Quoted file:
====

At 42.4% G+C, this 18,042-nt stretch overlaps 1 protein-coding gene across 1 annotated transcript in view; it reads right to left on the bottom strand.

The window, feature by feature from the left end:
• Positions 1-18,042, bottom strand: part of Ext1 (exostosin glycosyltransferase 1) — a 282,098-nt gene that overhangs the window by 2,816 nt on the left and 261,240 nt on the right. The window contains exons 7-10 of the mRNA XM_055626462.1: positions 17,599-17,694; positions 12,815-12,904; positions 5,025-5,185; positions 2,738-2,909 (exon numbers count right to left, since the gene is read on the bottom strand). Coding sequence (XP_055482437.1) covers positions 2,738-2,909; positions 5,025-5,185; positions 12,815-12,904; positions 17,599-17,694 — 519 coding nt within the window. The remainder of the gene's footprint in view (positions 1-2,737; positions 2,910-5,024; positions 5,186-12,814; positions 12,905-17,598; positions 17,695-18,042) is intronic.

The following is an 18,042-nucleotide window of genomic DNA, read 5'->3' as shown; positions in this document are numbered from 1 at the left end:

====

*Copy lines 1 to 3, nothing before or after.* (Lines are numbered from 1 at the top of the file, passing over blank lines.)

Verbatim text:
At 42.4% G+C, this 18,042-nt stretch overlaps 1 protein-coding gene across 1 annotated transcript in view; it reads right to left on the bottom strand.

The window, feature by feature from the left end:
• Positions 1-18,042, bottom strand: part of Ext1 (exostosin glycosyltransferase 1) — a 282,098-nt gene that overhangs the window by 2,816 nt on the left and 261,240 nt on the right. The window contains exons 7-10 of the mRNA XM_055626462.1: positions 17,599-17,694; positions 12,815-12,904; positions 5,025-5,185; positions 2,738-2,909 (exon numbers count right to left, since the gene is read on the bottom strand). Coding sequence (XP_055482437.1) covers positions 2,738-2,909; positions 5,025-5,185; positions 12,815-12,904; positions 17,599-17,694 — 519 coding nt within the window. The remainder of the gene's footprint in view (positions 1-2,737; positions 2,910-5,024; positions 5,186-12,814; positions 12,905-17,598; positions 17,695-18,042) is intronic.